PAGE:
Drip irrigation works well for non-commodity crops, and it is an option for regions with dry conditions, or limited access to water for irrigation. Drip irrigation reduces water usage, results in healthier foliage, prevents fungus, reduces soil erosion & nutrient run off, reduces weeds, does not require lot leveling & drainage, and can work with low pressure.
Efficiency in farming operations leads to larger equipment and larger equipment leads to more efficient farming operations (efficient here also means larger!) We have definitely seen it in the US Midwest, with X9s rolling. The larger equipment does come with a set of problems, and it works in commodity row crops only. Outside of commodity row crops (or even within commodity row crops), there is a need for smaller size equipment for specific tasks like weeding and mowing assistance, looking for problems. The key drivers for agricultural robots are,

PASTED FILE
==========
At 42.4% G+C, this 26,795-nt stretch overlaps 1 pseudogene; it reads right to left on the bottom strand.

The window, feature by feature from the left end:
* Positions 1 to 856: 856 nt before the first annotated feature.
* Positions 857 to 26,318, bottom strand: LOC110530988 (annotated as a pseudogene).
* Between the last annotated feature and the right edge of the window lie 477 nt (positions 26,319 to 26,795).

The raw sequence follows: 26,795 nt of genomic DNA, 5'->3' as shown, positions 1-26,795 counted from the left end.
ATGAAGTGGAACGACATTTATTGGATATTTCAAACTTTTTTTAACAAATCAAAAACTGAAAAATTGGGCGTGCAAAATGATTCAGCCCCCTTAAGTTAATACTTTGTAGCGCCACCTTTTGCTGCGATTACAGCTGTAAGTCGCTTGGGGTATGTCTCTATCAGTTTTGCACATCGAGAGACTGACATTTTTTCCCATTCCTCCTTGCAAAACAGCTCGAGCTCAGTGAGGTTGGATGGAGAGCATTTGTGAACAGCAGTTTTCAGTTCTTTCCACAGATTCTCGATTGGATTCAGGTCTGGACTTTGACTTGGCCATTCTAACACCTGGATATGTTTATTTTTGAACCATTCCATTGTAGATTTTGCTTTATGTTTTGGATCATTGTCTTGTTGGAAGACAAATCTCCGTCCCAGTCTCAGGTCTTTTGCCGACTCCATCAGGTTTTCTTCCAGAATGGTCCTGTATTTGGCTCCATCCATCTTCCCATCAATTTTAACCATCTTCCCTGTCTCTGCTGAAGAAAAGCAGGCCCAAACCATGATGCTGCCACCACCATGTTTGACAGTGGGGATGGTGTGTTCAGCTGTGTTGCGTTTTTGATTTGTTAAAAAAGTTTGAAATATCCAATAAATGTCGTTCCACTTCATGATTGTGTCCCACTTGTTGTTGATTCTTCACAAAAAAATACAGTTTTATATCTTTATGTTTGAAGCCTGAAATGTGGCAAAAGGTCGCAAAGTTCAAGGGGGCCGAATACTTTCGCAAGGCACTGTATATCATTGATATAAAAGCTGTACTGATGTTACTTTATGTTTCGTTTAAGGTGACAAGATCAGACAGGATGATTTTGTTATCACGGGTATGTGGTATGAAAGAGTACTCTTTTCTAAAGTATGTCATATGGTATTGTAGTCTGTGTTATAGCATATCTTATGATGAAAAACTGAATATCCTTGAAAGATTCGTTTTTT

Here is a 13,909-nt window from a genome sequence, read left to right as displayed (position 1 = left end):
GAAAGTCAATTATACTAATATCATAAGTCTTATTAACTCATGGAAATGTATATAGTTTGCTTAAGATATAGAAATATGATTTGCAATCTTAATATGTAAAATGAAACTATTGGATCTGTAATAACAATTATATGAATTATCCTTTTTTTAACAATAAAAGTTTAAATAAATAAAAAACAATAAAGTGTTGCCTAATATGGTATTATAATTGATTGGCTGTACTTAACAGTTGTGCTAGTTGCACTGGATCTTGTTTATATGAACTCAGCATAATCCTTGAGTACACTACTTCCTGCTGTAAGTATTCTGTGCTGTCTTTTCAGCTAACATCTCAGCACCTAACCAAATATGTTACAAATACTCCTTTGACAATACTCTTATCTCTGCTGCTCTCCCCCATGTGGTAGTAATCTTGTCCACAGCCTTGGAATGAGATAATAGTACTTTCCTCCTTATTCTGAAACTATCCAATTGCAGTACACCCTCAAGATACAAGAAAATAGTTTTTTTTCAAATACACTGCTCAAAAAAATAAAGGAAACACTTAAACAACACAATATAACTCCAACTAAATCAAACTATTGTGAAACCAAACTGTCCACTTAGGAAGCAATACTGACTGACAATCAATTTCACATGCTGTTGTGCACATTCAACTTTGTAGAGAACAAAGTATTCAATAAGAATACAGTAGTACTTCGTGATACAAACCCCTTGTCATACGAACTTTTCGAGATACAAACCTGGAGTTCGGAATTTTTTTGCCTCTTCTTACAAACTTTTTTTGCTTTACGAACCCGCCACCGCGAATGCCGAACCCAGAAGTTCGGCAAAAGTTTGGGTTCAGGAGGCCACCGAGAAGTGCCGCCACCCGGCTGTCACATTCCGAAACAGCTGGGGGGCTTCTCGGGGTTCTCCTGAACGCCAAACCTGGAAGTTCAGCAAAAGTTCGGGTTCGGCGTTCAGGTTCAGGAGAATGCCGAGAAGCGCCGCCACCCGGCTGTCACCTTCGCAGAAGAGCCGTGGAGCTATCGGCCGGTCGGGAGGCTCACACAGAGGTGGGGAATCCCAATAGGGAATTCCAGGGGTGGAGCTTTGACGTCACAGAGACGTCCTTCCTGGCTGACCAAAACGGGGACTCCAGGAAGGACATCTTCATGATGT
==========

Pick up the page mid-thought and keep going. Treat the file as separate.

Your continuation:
The key drivers for agriculture robots are:
Reduction of use of chemicals
Save labor costs
Reduce soil compaction
AigroUP is an agriculture robot to assist with weeding and mowing. Aigro UP focuses on tasks too realistic to automate, but highly time consuming right now. The Aigro UP is a narrow machine for orchards, and uses sensors for continuous motion. It relies on RTK GPS, and smart sensors in the field. It is an electrical robot with 2 swappable battery packs, and can run for 10 hours with a single charge.